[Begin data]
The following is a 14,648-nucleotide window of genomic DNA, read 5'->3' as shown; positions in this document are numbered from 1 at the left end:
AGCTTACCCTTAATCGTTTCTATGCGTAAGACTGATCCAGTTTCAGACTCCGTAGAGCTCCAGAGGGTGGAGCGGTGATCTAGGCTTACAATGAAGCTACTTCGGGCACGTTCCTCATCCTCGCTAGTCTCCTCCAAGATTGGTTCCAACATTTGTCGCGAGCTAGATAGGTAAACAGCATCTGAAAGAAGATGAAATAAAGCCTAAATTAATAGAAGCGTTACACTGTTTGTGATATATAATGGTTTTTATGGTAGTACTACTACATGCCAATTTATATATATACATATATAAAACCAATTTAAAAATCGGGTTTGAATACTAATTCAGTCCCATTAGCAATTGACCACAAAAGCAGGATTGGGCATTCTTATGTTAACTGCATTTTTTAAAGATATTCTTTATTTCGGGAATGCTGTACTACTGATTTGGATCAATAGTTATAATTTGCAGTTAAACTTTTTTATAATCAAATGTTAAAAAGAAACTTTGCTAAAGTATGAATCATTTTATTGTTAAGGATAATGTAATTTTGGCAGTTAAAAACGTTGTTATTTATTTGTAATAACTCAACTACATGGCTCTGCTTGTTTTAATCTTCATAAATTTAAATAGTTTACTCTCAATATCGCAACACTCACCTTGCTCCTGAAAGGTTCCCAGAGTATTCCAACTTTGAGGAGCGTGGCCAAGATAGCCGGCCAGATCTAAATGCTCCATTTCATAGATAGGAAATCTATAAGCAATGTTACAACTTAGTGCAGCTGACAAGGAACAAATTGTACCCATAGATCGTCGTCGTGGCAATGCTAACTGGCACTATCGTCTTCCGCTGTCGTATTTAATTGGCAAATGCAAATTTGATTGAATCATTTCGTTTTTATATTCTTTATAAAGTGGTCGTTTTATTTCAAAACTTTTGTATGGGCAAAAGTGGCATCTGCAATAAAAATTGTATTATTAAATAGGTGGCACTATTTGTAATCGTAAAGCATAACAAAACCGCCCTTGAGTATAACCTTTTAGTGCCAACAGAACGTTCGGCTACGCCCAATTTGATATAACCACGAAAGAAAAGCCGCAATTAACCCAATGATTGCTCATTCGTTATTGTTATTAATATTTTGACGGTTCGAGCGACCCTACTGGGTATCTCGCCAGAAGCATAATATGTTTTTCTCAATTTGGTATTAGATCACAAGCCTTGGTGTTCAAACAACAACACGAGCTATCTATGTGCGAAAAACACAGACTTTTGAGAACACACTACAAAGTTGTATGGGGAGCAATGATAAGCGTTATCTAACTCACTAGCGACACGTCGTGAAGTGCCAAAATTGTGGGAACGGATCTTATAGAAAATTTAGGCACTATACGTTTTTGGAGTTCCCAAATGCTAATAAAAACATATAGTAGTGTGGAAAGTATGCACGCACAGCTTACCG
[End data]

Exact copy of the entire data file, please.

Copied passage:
The following is a 14,648-nucleotide window of genomic DNA, read 5'->3' as shown; positions in this document are numbered from 1 at the left end:
AGCTTACCCTTAATCGTTTCTATGCGTAAGACTGATCCAGTTTCAGACTCCGTAGAGCTCCAGAGGGTGGAGCGGTGATCTAGGCTTACAATGAAGCTACTTCGGGCACGTTCCTCATCCTCGCTAGTCTCCTCCAAGATTGGTTCCAACATTTGTCGCGAGCTAGATAGGTAAACAGCATCTGAAAGAAGATGAAATAAAGCCTAAATTAATAGAAGCGTTACACTGTTTGTGATATATAATGGTTTTTATGGTAGTACTACTACATGCCAATTTATATATATACATATATAAAACCAATTTAAAAATCGGGTTTGAATACTAATTCAGTCCCATTAGCAATTGACCACAAAAGCAGGATTGGGCATTCTTATGTTAACTGCATTTTTTAAAGATATTCTTTATTTCGGGAATGCTGTACTACTGATTTGGATCAATAGTTATAATTTGCAGTTAAACTTTTTTATAATCAAATGTTAAAAAGAAACTTTGCTAAAGTATGAATCATTTTATTGTTAAGGATAATGTAATTTTGGCAGTTAAAAACGTTGTTATTTATTTGTAATAACTCAACTACATGGCTCTGCTTGTTTTAATCTTCATAAATTTAAATAGTTTACTCTCAATATCGCAACACTCACCTTGCTCCTGAAAGGTTCCCAGAGTATTCCAACTTTGAGGAGCGTGGCCAAGATAGCCGGCCAGATCTAAATGCTCCATTTCATAGATAGGAAATCTATAAGCAATGTTACAACTTAGTGCAGCTGACAAGGAACAAATTGTACCCATAGATCGTCGTCGTGGCAATGCTAACTGGCACTATCGTCTTCCGCTGTCGTATTTAATTGGCAAATGCAAATTTGATTGAATCATTTCGTTTTTATATTCTTTATAAAGTGGTCGTTTTATTTCAAAACTTTTGTATGGGCAAAAGTGGCATCTGCAATAAAAATTGTATTATTAAATAGGTGGCACTATTTGTAATCGTAAAGCATAACAAAACCGCCCTTGAGTATAACCTTTTAGTGCCAACAGAACGTTCGGCTACGCCCAATTTGATATAACCACGAAAGAAAAGCCGCAATTAACCCAATGATTGCTCATTCGTTATTGTTATTAATATTTTGACGGTTCGAGCGACCCTACTGGGTATCTCGCCAGAAGCATAATATGTTTTTCTCAATTTGGTATTAGATCACAAGCCTTGGTGTTCAAACAACAACACGAGCTATCTATGTGCGAAAAACACAGACTTTTGAGAACACACTACAAAGTTGTATGGGGAGCAATGATAAGCGTTATCTAACTCACTAGCGACACGTCGTGAAGTGCCAAAATTGTGGGAACGGATCTTATAGAAAATTTAGGCACTATACGTTTTTGGAGTTCCCAAATGCTAATAAAAACATATAGTAGTGTGGAAAGTATGCACGCACAGCTTACCG